He stormed out of the house, yelling and cursing. His belly, hemmed in and taunted by high-waisted underpants (which had once been white), flopped over his waistband as if trying to flee from his too-short pants. He cursed those raucous kids; cursed their parents, those bastards; cursed the father who spawned those wretched creatures. As for his other neighbors: in a matter of seconds they were at the black iron railings, gripping onto the bars that surrounded the high windows to stop reckless children from falling yet still allow the adults to enjoy the view over the city. Meanwhile, the Syrian characters of the soap opera were left to discuss amongst themselves the various methods of smuggling weapons and prisoners, and how to free themselves from the yoke of the French colonizer.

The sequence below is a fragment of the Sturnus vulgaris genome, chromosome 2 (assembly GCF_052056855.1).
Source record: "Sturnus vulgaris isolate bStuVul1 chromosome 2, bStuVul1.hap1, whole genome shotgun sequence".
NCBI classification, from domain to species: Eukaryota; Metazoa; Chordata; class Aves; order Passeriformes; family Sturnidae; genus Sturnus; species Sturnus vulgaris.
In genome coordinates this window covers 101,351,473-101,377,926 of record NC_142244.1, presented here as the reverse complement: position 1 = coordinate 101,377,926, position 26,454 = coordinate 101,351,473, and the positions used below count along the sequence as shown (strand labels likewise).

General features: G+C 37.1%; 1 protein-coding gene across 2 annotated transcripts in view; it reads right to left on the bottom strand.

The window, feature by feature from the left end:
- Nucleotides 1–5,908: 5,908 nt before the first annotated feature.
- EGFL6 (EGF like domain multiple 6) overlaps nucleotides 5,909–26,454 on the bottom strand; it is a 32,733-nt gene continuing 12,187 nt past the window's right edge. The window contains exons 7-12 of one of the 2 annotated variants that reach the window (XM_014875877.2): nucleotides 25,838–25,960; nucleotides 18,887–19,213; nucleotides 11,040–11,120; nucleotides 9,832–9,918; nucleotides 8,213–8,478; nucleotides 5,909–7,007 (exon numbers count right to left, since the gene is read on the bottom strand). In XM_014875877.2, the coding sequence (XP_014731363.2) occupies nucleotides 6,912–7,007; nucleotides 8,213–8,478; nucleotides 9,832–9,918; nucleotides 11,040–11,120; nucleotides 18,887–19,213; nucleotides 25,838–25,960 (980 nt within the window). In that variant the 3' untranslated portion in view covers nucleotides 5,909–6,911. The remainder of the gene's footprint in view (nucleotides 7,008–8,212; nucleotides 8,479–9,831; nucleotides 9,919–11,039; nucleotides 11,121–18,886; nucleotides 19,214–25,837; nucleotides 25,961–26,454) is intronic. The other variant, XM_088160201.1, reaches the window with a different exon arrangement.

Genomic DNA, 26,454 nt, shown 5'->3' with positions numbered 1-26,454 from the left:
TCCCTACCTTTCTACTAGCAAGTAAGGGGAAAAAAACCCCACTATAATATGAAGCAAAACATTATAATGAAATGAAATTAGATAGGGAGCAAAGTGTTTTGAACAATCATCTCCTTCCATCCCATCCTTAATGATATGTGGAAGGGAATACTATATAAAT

The din of fireworks that had become more potent in recent years vexed this neighbor. It was almost as loud now as the stun grenades usually hurled at the homes of opposing candidates during local elections, or at the debtors of loan sharks. 

He felt compelled to go out and put a stop to these fireworks that rang out after each iftar in celebration of the holy month. Because, if he kept quiet, it could very well continue through the whole of Ramadan, and that would be a real problem—an entire month, not just one Eid night that he could let pass. 

A white police car sped up and croaked its way around the roundabout. Its blue light rotated across the neighborhood buildings, which the locals had decorated with colorful lights strung across railings. The lights formed the shapes of a star and crescent, in a much higher concentration than ever before, making their unwelcome presence known in the Jewish-majority “new neighborhood” beyond the walls of Acre’s old city. 

At the sound of shouting and beating, the angry neighbor sprinted over to find out who those bastards were, tracked by his spectators, who shifted to the windows on the other side of their apartments.